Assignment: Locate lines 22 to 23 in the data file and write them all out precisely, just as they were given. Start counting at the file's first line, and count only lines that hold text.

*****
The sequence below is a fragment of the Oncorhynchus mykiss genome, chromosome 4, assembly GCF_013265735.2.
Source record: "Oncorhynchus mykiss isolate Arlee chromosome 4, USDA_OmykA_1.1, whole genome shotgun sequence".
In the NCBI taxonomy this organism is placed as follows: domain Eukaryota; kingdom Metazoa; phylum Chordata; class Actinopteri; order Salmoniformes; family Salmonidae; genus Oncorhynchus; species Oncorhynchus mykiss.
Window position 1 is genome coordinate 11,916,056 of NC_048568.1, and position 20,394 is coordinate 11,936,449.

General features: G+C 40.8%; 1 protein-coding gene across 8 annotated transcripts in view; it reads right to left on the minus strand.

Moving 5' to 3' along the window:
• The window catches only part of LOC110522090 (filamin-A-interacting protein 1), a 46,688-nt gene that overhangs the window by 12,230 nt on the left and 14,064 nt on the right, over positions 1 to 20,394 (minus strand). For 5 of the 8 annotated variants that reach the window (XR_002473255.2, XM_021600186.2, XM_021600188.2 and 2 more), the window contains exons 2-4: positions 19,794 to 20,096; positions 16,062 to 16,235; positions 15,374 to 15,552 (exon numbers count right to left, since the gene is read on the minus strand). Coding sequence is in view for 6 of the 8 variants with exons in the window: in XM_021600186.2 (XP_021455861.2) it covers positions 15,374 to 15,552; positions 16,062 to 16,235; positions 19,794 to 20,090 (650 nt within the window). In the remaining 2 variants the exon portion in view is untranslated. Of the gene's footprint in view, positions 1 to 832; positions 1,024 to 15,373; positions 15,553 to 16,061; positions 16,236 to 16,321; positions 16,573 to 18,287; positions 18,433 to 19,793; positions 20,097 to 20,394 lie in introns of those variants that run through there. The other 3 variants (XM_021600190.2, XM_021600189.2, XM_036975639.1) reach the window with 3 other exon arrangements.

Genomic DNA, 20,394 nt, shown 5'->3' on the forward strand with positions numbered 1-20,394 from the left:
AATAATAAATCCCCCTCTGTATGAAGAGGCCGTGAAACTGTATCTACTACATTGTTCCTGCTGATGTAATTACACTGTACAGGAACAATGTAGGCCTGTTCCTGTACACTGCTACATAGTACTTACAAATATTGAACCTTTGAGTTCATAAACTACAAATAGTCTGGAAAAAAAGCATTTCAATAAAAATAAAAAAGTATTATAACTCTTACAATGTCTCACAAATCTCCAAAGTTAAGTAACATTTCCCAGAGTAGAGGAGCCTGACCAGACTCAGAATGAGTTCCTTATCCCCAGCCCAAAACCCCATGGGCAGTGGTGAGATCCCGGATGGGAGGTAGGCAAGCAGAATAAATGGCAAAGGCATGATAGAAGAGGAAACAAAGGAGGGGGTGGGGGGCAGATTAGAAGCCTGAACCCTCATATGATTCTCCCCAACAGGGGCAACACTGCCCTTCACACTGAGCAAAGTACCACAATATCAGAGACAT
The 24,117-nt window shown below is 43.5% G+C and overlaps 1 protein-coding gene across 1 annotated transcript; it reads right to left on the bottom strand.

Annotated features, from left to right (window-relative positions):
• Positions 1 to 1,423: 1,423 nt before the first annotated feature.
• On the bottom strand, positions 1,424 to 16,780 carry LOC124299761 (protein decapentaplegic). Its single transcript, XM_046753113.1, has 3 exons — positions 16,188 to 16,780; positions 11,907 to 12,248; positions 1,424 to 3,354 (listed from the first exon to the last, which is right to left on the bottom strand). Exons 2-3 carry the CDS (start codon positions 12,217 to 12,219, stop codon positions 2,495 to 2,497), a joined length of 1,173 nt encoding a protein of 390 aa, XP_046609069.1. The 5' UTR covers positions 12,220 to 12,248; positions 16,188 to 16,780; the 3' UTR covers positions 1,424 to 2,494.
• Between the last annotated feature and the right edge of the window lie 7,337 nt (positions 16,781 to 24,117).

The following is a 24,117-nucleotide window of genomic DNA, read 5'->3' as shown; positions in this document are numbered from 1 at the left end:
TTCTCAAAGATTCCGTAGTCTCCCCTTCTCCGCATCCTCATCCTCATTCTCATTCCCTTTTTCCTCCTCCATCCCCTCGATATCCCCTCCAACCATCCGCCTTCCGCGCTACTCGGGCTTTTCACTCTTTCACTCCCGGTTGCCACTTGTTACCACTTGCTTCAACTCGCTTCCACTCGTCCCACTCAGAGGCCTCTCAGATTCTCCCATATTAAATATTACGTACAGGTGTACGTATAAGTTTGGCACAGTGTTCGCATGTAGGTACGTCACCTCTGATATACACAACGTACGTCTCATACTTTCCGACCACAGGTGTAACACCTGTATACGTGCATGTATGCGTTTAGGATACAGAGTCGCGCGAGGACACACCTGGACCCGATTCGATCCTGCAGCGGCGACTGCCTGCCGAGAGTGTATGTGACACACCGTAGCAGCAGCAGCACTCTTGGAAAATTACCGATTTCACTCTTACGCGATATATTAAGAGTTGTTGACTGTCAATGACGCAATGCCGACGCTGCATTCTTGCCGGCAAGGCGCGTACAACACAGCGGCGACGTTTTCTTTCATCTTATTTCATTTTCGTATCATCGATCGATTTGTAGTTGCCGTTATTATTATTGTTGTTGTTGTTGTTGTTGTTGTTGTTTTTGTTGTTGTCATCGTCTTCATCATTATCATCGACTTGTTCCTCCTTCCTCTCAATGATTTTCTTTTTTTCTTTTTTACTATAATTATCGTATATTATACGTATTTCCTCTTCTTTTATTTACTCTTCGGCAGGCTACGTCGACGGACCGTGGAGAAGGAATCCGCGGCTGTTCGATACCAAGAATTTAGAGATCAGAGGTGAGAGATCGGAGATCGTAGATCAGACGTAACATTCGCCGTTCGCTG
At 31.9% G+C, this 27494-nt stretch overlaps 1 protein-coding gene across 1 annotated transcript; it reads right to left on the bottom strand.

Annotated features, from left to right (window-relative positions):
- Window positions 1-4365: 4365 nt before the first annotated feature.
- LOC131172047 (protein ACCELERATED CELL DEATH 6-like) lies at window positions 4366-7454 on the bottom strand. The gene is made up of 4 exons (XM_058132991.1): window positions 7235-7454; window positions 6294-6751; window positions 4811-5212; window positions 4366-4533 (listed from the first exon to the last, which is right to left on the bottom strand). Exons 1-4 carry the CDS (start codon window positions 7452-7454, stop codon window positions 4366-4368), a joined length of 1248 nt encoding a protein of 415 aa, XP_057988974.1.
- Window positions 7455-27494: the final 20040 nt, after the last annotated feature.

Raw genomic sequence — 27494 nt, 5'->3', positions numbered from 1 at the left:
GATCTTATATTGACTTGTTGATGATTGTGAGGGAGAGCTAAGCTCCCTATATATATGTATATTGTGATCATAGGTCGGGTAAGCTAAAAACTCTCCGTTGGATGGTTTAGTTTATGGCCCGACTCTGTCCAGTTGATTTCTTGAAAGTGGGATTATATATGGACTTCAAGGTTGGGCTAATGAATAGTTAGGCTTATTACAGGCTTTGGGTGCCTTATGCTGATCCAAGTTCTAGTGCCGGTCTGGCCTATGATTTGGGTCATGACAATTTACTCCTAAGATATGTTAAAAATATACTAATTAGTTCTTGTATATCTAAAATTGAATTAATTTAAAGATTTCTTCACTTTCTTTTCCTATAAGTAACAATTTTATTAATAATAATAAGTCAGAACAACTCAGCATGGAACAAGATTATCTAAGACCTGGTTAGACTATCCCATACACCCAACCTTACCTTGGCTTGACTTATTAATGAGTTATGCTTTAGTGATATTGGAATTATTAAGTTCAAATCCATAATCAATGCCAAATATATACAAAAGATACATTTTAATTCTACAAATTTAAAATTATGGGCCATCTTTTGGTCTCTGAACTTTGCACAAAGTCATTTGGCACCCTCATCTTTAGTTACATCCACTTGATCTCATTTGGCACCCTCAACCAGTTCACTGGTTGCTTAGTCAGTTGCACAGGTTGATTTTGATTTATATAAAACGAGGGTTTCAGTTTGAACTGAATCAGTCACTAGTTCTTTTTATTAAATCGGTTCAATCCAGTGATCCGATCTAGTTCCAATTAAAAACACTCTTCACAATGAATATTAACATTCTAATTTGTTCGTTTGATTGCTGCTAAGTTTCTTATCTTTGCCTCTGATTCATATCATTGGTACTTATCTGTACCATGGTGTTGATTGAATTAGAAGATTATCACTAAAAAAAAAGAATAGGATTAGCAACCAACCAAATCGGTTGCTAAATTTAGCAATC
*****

Raw genomic sequence — 27494 nt, 5'->3', positions numbered from 1 at the left:
GATCTTATATTGACTTGTTGATGATTGTGAGGGAGAGCTAAGCTCCCTATATATATGTATATTGTGATCATAGGTCGGGTAAGCTAAAAACTCTCCGTTGGATGGTTTAGTTTATGGCCCGACTCTGTCCAGTTGATTTCTTGAAAGTGGGATTATATATGGACTTCAAGGTTGGGCTAATGAATAGTTAGGCTTATTACAGGCTTTGGGTGCCTTATGCTGATCCAAGTTCTAGTGCCGGTCTGGCCTATGATTTGGGTCATGACAATTTACTCCTAAGATATGTTAAAAATATACTAATTAGTTCTTGTATATCTAAAATTGAATTAATTTAAAGATTTCTTCACTTTCTTTTCCTATAAGTAACAATTTTATTAATAATAATAAGTCAGAACAACTCAGCATGGAACAAGATTATCTAAGACCTGGTTAGACTATCCCATACACCCAACCTTACCTTGGCTTGACTTATTAATGAGTTATGCTTTAGTGATATTGGAATTATTAAGTTCAAATCCATAATCAATGCCAAATATATACAAAAGATACATTTTAATTCTACAAATTTAAAATTATGGGCCATCTTTTGGTCTCTGAACTTTGCACAAAGTCATTTGGCACCCTCATCTTTAGTTACATCCACTTGATCTCATTTGGCACCCTCAACCAGTTCACTGGTTGCTTAGTCAGTTGCACAGGTTGATTTTGATTTATATAAAACGAGGGTTTCAGTTTGAACTGAATCAGTCACTAGTTCTTTTTATTAAATCGGTTCAATCCAGTGATCCGATCTAGTTCCAATTAAAAACACTCTTCACAATGAATATTAACATTCTAATTTGTTCGTTTGATTGCTGCTAAGTTTCTTATCTTTGCCTCTGATTCATATCATTGGTACTTATCTGTACCATGGTGTTGATTGAATTAGAAGATTATCACTAAAAAAAAAGAATAGGATTAGCAACCAACCAAATCGGTTGCTAAATTTAGCAATC